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Buskers Busted

Winnie Yeung and Winnie Chau HK-magazine.com 01/02/2009 14:31
Buskers Busted - Buskers - Street Performance

Winnie Yeung and Winnie Chau ask why our city’s street performers can never get a break.

A mid the hustle and bustle of Hong Kong, it’s easy to get lost in the noise of the streets. But look behind the crowds of white collars and mainland tourists, and occasionally you will find the crouching tigers we know as “buskers.” Whether they’re playing guitars, violins, harmonicas, erhus, singing, or performing tricks, they bring a different vibe to the otherwise busy streets. And many of them aren’t just doing it for amusement. Most hope to use their talents to make ends meet.
However, while busking is appreciated as a way to make a living in many other countries, it’s often challenged, criticized, or looked down upon in Hong Kong. The police frequently disrupt performances and sometimes issue tickets to buskers. Veteran street performer Andrew So, commonly known as Mr. Funny, was served with a summons in 2007 for causing a nuisance when he performed a fire-swallowing trick at the Mong Kok Pedestrianized Zone (the charge was later dropped by the judiciary).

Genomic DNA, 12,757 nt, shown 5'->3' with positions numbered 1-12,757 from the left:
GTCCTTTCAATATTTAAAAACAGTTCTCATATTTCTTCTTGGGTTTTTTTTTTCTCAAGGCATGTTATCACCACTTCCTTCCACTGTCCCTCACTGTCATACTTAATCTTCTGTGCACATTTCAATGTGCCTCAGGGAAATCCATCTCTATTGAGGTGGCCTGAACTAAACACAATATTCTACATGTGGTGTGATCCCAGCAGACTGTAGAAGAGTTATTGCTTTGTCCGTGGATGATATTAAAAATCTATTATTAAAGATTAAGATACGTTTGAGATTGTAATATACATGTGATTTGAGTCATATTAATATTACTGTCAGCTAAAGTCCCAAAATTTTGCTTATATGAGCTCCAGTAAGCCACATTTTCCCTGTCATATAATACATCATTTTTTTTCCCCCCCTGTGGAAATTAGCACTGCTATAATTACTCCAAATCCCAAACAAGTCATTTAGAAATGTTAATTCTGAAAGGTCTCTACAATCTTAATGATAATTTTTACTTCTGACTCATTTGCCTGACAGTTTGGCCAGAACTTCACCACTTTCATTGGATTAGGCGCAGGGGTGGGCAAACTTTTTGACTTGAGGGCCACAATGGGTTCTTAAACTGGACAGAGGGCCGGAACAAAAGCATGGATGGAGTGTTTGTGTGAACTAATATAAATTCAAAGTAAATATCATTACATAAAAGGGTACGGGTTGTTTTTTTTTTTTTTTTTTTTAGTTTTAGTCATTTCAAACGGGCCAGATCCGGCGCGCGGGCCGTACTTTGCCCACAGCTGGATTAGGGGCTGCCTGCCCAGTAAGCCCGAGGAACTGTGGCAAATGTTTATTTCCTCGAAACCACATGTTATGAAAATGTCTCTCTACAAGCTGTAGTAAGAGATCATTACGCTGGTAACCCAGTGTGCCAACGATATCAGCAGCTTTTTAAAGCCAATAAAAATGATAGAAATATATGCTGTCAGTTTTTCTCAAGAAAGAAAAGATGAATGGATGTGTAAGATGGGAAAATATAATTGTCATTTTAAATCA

It’s no surprise then that many people think busking is illegal in Hong Kong. Technically, it’s not. There is no specific law or regulation in Hong Kong that prohibits performing in the street. The officer who issued the ticket to Mr. Funny in 2007 did so under the “Summary Offences Ordinance (Chapter 228),” whereby people who obstruct the street or cause annoyance to others are subject to fines and even imprisonment. And whether one has committed such an offence comes down to the interpretation of the officer.

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